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For the past decade the Euroleague Final Four has been a fruitful event for NBA scouts, who have used it to size up such future stars as Toni Kukoc and Arvydas Sabonis. At least 10 teams sent scouts to last weekend's tournament in Barcelona, where they expected to be wowed by—among others—20-year-old Anderson Varej�o, a 6'10" Brazilian forward. Instead they found a batch of young talent as undeveloped as most of the potential draft picks coming out of U.S. colleges and high schools.
After he averaged 9.2 points in 28.0 minutes for Brazil at the world championships in Indianapolis last summer, Varej�o (pronounced Vahray-ZHOWN) was seen by some NBA teams as a potential lottery pick. But in Sunday's final between the continent's powerhouses, he scored only one point in FC Barcelona's 76-65 win over Benetton Treviso. Scouts saw a poor shooter who lacked court sense and needed to build up his 230-pound frame. "He's so raw that you can't even define his position," said one. Added another, "Aren't there eight NCAA guys who can rebound and block shots as well as he can? Maybe three years down the line he'll surpass them, but right now I'd rather take [ Kansas senior] Nick Collison."
The success of the Grizzlies' Pau Gasol and the Spurs' Tony Parker and Emanuel Ginobili—each of whom entered the league with a full complement of skills and big-game experience—has intensified the search for players in Europe. But several years of fishing by the NBA has depleted the talent pool. Other than 7-foot Darko Milicic, an 18-year-old from Serbia-Montenegro who will probably be one of the top three picks, there is no player overseas perceived as a safe choice.
That won't stop teams from gambling, though. As many as 10 foreigners may go in the first round, including 21-year-old French swingman Micka�l Pietrus ("he's like a lot of athletes back home who haven't developed their outside shot," says an NBA scout) and 18-year-old Greek forward Sofoklis Schortsianitis, a.k.a. Baby Shaq ("he's listed at 6'10", but he's really a 6'8", undersized big man, like Carlos Boozer or Lonny Baxter—and both of those guys were second-round picks," says another scout).
Lately scouts have been touting 18-year-old Maciej Lampe, a 7-foot Polish forward for Real Madrid, but that buzz brings guffaws from a top European G.M. "If you rate Lampe as a top 10 pick," the executive says, "then I can give you 40 other players in Europe who deserve to go in the first round." Still, it would not be surprising for a team to use a high choice on Lampe, then let him remain overseas to develop for two or three years, as the Spurs did with Ginobili.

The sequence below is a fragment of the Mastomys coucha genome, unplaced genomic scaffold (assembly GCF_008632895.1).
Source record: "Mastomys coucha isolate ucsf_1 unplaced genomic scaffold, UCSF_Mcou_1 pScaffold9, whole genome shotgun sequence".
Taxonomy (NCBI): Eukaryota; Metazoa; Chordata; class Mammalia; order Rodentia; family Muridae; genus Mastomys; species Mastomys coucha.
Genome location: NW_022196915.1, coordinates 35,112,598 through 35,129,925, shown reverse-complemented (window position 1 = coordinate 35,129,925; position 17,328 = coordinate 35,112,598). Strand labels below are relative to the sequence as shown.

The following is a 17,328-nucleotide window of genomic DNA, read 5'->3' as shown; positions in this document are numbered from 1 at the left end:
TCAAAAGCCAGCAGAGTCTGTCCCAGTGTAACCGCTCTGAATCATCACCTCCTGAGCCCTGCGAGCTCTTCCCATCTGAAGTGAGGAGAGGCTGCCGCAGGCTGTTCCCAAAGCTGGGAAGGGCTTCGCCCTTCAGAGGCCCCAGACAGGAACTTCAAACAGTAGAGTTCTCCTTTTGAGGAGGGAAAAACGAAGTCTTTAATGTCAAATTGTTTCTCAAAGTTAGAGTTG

That may also be the scenario for the 230-pound Varej�o, who was a soccer player in Franca, Brazil, until a late growth spurt led him to take up basketball at 16. He has had a hard time getting minutes in the Spanish league because of a rule that says a team can suit up only two non-Europeans, and Barcelona tends to use its more experienced ones in league play. The rule on foreigners is less restrictive in Euroleague competition, but Varej�o still averaged only 13.3 minutes and 4.1 points points in 22 Euroleague games this season.
Spanish agent Arturo Ortega says Varej�o will stay in the draft as an early entry if a team promises to pick him in the top 15, assuring him enough money to pay his $1 million buyout to Barcelona. Otherwise he plans to withdraw his name, return to Barcelona and hope the Spanish league will relax its rule on foreigners next season. That might allow him to get enough experience so that he can make the quantum leap expected of him.
Nuggets' Foreign Exchange
Noting that international players make up almost one fifth of the league's rosters, Nuggets G.M. Kiki Vandeweghe predicts that the next globalizing step will be to hire a foreign coach to run an NBA team. Vandeweghe accelerated the process by agreeing last week to import Ettore Messina of Benetton Treviso to coach Denver at the L.A. summer league this July, when he will work with 2002 first-round picks Nene Hilario of Brazil and Nikoloz Tskitishvili of Georgia.